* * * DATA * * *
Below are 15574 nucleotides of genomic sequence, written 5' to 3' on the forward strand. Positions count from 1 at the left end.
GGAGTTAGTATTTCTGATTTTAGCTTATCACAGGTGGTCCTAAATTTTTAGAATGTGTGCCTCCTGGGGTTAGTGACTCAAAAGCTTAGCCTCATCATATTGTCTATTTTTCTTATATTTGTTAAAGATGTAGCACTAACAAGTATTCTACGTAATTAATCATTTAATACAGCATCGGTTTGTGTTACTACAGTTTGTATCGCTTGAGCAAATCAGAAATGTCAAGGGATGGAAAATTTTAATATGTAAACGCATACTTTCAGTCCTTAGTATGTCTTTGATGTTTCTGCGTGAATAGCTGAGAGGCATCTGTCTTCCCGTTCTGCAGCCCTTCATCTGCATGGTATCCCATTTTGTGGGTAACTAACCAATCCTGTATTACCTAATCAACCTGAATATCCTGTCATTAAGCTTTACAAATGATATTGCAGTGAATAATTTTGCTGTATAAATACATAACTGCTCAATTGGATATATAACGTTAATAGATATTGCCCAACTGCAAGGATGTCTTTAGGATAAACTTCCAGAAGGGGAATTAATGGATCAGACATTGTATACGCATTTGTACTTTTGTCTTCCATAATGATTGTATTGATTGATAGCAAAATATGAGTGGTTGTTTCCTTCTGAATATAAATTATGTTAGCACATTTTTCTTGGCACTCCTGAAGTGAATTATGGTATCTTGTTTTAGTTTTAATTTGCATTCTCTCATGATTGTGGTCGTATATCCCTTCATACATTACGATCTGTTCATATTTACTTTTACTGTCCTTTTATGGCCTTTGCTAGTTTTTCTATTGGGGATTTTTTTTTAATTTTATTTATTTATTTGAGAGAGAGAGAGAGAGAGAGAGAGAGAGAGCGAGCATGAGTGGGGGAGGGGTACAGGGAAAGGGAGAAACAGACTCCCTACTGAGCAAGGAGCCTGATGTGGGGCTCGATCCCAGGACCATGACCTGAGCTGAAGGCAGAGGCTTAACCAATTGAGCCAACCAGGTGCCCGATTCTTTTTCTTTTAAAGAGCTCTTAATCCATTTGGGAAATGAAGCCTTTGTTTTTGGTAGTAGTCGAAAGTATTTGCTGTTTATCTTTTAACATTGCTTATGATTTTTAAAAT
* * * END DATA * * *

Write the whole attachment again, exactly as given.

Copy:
Below are 15574 nucleotides of genomic sequence, written 5' to 3' on the forward strand. Positions count from 1 at the left end.
GGAGTTAGTATTTCTGATTTTAGCTTATCACAGGTGGTCCTAAATTTTTAGAATGTGTGCCTCCTGGGGTTAGTGACTCAAAAGCTTAGCCTCATCATATTGTCTATTTTTCTTATATTTGTTAAAGATGTAGCACTAACAAGTATTCTACGTAATTAATCATTTAATACAGCATCGGTTTGTGTTACTACAGTTTGTATCGCTTGAGCAAATCAGAAATGTCAAGGGATGGAAAATTTTAATATGTAAACGCATACTTTCAGTCCTTAGTATGTCTTTGATGTTTCTGCGTGAATAGCTGAGAGGCATCTGTCTTCCCGTTCTGCAGCCCTTCATCTGCATGGTATCCCATTTTGTGGGTAACTAACCAATCCTGTATTACCTAATCAACCTGAATATCCTGTCATTAAGCTTTACAAATGATATTGCAGTGAATAATTTTGCTGTATAAATACATAACTGCTCAATTGGATATATAACGTTAATAGATATTGCCCAACTGCAAGGATGTCTTTAGGATAAACTTCCAGAAGGGGAATTAATGGATCAGACATTGTATACGCATTTGTACTTTTGTCTTCCATAATGATTGTATTGATTGATAGCAAAATATGAGTGGTTGTTTCCTTCTGAATATAAATTATGTTAGCACATTTTTCTTGGCACTCCTGAAGTGAATTATGGTATCTTGTTTTAGTTTTAATTTGCATTCTCTCATGATTGTGGTCGTATATCCCTTCATACATTACGATCTGTTCATATTTACTTTTACTGTCCTTTTATGGCCTTTGCTAGTTTTTCTATTGGGGATTTTTTTTTAATTTTATTTATTTATTTGAGAGAGAGAGAGAGAGAGAGAGAGAGAGAGCGAGCATGAGTGGGGGAGGGGTACAGGGAAAGGGAGAAACAGACTCCCTACTGAGCAAGGAGCCTGATGTGGGGCTCGATCCCAGGACCATGACCTGAGCTGAAGGCAGAGGCTTAACCAATTGAGCCAACCAGGTGCCCGATTCTTTTTCTTTTAAAGAGCTCTTAATCCATTTGGGAAATGAAGCCTTTGTTTTTGGTAGTAGTCGAAAGTATTTGCTGTTTATCTTTTAACATTGCTTATGATTTTTAAAAT